Network access control (NAC) is limiting access to a network to users or devices that are authorized and compliant with security policies. Organizations use NAC to prevent unauthorized devices from connecting to the corporate network.

In pre-admission NAC, a device or user attempting to enter the network must prove their identity by authenticating themselves. Then, the system assesses the request and allows or denies access based on the information provided by the device or user.

While in post-admission NAC, a device or a user must again prove their identity to gain authorization when attempting to move to a new zone within the network. It is designed to restrict lateral movement within the network and reduce cyber attack damage.

Many NAC products include a quarantine feature, a sandbox environment where traffic carrying non-authenticated credentials is placed until remediation can be performed. It prevents the end user from interacting with or damaging external files and protects the business.

Some users preferred to implement post-admission NAC instead of pre-admission NAC for two reasons:

First, some customers feel that their routine patching and updating processes are compelling enough that catching the occasionally infected device is not worth the added protection. In addition, some customers believe they will see more severe problems with post-admission than with pre-admission NAC.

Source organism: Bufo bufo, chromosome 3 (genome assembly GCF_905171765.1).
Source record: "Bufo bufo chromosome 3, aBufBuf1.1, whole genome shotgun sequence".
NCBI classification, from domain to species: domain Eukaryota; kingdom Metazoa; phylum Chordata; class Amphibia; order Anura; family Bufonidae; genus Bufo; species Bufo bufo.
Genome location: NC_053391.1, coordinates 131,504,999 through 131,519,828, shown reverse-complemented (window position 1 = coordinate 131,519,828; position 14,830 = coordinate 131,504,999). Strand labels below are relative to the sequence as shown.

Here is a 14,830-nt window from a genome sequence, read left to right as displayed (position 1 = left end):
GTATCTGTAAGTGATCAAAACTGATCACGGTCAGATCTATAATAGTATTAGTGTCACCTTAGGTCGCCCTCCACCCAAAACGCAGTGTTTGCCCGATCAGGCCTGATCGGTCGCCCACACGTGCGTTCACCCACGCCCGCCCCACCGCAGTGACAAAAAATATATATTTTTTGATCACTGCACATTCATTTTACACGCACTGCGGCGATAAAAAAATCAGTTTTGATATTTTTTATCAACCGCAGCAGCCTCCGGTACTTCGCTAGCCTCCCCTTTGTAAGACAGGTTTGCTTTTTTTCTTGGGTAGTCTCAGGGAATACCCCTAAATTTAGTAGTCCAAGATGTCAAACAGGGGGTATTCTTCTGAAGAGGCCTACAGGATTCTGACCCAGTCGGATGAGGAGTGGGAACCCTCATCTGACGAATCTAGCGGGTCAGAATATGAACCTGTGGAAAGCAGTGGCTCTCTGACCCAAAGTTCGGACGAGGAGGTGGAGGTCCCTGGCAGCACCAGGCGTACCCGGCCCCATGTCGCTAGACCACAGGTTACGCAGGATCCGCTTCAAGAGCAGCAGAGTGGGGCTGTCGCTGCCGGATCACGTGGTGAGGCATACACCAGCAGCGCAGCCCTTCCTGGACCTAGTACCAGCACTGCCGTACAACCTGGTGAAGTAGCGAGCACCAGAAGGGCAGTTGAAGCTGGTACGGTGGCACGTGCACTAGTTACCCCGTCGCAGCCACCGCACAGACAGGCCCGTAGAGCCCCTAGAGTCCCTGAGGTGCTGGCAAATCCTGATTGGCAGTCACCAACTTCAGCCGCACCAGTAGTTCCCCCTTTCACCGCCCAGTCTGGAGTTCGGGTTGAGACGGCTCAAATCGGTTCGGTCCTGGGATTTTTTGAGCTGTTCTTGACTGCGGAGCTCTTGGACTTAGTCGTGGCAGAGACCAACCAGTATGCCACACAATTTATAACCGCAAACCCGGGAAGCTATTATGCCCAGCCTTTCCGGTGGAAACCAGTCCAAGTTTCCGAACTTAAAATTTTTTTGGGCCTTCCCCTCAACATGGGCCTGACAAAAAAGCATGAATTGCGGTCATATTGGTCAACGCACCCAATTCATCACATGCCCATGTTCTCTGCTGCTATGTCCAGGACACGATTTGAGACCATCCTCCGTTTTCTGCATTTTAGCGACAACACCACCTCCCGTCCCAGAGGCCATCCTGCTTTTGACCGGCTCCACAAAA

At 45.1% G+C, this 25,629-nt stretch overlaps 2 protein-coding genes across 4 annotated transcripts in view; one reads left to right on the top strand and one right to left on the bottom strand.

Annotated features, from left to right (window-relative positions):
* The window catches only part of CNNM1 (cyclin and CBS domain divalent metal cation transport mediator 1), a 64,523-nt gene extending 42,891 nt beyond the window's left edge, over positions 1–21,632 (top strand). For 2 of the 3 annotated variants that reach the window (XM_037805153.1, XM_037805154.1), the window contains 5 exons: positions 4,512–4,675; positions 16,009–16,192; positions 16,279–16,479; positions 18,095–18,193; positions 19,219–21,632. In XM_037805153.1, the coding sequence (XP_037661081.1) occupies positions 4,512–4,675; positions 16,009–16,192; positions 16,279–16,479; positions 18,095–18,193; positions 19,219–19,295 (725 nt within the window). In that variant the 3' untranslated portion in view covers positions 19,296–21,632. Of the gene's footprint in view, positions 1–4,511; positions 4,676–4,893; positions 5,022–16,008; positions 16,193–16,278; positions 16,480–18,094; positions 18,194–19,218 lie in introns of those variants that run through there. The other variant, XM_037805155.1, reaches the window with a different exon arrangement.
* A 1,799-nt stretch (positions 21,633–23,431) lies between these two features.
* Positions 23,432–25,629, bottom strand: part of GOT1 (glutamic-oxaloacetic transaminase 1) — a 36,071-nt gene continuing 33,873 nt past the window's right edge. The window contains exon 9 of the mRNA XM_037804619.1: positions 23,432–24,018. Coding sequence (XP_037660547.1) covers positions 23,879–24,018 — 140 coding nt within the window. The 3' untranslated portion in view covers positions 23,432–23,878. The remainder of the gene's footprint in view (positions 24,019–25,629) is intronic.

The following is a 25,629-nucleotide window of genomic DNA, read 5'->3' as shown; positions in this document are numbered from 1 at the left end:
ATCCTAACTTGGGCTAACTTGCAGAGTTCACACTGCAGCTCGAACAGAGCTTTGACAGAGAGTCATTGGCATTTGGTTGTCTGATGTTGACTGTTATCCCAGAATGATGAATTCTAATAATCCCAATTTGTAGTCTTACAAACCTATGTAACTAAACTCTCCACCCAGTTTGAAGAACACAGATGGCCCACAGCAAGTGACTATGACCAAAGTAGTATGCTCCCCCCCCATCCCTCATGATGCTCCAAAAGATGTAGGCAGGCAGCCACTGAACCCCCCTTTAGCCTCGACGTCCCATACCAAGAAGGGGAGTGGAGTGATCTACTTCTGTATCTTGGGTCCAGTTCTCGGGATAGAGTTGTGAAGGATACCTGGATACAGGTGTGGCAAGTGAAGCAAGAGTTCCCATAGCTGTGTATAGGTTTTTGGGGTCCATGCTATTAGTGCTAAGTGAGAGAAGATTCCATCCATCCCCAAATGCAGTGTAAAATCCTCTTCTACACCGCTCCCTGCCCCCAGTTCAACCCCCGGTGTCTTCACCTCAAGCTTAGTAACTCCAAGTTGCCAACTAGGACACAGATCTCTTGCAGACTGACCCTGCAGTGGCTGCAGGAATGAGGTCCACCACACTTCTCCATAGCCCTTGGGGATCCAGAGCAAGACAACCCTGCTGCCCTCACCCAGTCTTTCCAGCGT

Network access control (NAC) is a security solution that enables an organization to prevent unauthorized users and devices from accessing its private networks. It can protect the network from malware and other security threats by enforcing security policies based on device, user, location, and other factors.

NAC solutions automate assessing a device’s posture and compliance with corporate security policies. It is done by examining a device’s operating system version, firmware version, and other attributes to detect any non-compliant behaviors or suspicious activities.

Sometimes, a device can be blocked from connecting to the network altogether, or the connection can be limited so that only compliant devices can access it. NAC solutions also automatically quarantine a device that has not updated its operating system or security patches and, when possible, update the device to comply with a company’s security policies.

With BYOD rules and third-party or contractor agreements, the number of endpoints on an organization’s network is increasing rapidly. This increased number of connected devices requires organizations to monitor and comply with corporate security policies constantly.

NAC can identify and profile every device that connects to a network, and it can automatically assess the security posture of those devices. This visibility can help an organization develop its endpoint security policies and respond to various networking and security events.